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Tuesday, August 24, 2010

Bull vs Bear Case - Neener vs Kass & Brinker

Bob Brinker remains bullish.  Honeybee reported Sunday:
Brinker has been forecasting sizable gains in the S&P for 2010 and the winter of 2011. Back in the March, 2010 issue, Brinker said: "Our 2010 target range for the S&P 500 Index remains in the 1200 to 1260 zone." In May, Brinker raised that to "upper-1200's to low-1300's." He nailed the numbers down a bit more in June and July, forecasting the S&P would reach "the 1275 to 1325 range by next winter."
From today's close of 1051.87, Brinker's 1275 to 1325 estimate for the S&P500 means he is predicting a gain of between 21% and 26%!!!

Charles Neener Predicts DOW 5,000
Charles Neener, former Goldman Sachs technical analyst, was on CNBC today talking about his market advice to avoid stocks and buy bonds.
At the same time...
Doug Kass is bullish. In BTIG Fed Model With VIX Risk Adjustment Kass says
What is extremely noteworthy about this metric in the current environment is that the level of equity undervaluation relative to Treasuries today using this model is equivalent to the extreme levels registered in early March of last year.
BTIG Fed Model
Last weekend Bob Brinker said he remains in the bull camp. Of course, Brinker has been fully invested since March 2003. Two guys who correctly called the recent bear market, Kaas and Neener, now disagree on market direction.
We believe what is happening today is the flip side of what happened in 2000. Just as investors were too enthusiastic then about the growth prospects in the economy, many investors today are far too pessimistic. 
Who do you believe?
Make sure you read all three articles:
  1. Charles Neener Predicts DOW 5,000
  2.  BTIG Fed Model With VIX Risk Adjustment
  3. Siegel and Schwartz Bond Bubble Warning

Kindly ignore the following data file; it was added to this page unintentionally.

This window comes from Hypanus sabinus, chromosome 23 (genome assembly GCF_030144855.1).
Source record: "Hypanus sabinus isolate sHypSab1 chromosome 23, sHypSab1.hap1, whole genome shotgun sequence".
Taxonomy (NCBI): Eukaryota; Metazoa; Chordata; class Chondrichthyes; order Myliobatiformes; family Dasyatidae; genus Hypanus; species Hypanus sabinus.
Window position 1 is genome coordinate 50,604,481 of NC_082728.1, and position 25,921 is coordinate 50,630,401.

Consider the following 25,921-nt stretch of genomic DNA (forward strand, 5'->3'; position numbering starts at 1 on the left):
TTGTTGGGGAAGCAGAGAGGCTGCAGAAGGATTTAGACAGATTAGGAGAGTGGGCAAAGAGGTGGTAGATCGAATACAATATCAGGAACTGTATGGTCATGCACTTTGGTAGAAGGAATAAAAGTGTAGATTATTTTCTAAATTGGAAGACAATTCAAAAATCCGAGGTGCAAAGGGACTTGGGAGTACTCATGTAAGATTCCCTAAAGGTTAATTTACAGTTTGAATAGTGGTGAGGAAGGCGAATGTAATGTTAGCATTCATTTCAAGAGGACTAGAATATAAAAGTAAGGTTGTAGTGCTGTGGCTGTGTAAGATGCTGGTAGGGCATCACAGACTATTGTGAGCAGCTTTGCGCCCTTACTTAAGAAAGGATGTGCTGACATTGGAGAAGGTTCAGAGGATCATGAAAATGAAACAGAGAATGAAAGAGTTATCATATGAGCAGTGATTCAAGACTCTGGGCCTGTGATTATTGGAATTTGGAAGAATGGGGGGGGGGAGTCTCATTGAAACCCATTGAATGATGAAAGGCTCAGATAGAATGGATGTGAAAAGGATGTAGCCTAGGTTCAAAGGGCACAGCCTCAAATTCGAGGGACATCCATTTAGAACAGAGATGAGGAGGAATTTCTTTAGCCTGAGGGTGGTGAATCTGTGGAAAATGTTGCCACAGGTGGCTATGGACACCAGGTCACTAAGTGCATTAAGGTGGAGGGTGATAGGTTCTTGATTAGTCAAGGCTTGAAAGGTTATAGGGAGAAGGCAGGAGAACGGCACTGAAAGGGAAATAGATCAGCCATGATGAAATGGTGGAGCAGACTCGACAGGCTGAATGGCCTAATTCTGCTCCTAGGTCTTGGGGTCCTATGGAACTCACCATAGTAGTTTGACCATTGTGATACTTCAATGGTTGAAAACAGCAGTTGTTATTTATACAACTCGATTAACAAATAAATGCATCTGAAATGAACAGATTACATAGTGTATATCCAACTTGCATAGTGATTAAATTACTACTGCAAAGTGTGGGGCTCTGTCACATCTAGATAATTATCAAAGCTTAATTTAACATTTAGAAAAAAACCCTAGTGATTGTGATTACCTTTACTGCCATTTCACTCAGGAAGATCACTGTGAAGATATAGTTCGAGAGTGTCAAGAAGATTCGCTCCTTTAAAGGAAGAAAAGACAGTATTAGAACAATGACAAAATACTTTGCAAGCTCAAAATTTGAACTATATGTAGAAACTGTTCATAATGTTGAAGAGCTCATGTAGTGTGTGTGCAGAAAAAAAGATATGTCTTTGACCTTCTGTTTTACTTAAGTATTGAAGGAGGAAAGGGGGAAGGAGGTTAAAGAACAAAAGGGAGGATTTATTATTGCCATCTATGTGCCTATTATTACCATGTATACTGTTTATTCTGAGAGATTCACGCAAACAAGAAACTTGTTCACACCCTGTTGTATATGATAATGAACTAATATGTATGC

Closing Data for Aug. 24, 2010:
U.S. Indices
Dow Jones

DOW JONES INDU ^DJI - More charts
S&P 500 - More charts

Monday, August 09, 2010

Bob Brinker's GNMA Advice

Yesterday on Moneytalk a caller asked Bob Brinker if he should move his money (about $40,000) out of the Ginnie Mae (GNMA) fund Brinker recommends into something else. The caller was worried that interest rates could suddenly surge and cause the net asset value (NAV) of the fund to fall.
For many years, Bob Brinker has recommended Vanguard's GNMA fund (VFIIX charts and more info) on Moneytalk.  He said he expected the fund to trade between $9.50 and $10.50 so the current price of $11.08 is well above his expectations but makes the advice even better.
The caller's question is excellent because the 30 year chart here shows the fund fell in 1987 from about $10.20 to $8.60 or $1.60 in less than a year. 
  • ( $1.60 / $10.20) x 100% = 15.7%
Brinker's advice to the caller was to use a mental stop-loss of $10.90. That means if the fund falls from Friday's close of $11.08 to $10.90, then you sell your position. That would protect your NAV decline to 18¢ or about 1.6% of Friday's price. Until then, you can continue to collect the interest that is currently yielding 3.15%.
Vanguard GNMA "Ginnie Mae" Fund VFIIX
Stop Loss Warning:  Brinker's advice to use a stop loss of $10.90 for VFIIX is good if you are able to execute it perfectly.  What happens if the fund falls in a day from $10.91 to $10.70?  Will you sell the next day at $10.70 or will you try and wait for a bounce to sell at $10.90?  My experience is people, even Brinker himself with his failed QQQ trade, often end up waiting for a bounce to sell into that never comes. 
IF you are worried about NAV declines, then it might make it easier to sell to protect larger losses at $10.70 if you sell half the fund now at $11.08 and put the money into CDs.  That would still give you an average price of $10.90 should the fund gap down to $10.70 where you then sell the remainder of the fund if it gaps lower than your stop loss of $10.90.
Another trick is set your stop loss HIGHER so you get out before those who follow Brinker's advice.  With Brinker's large listening audience, the gap down the day after VFIIX trades at $10.90 could be huge so perhaps set your stop at $10.95.

Look at how quickly VFIIX jumped in 1987 when money poured out of stocks.

Vanguard's GNMA Fund VFIIX in 1987

Remember too that stocks were doing great in 1987 up until Black Monday.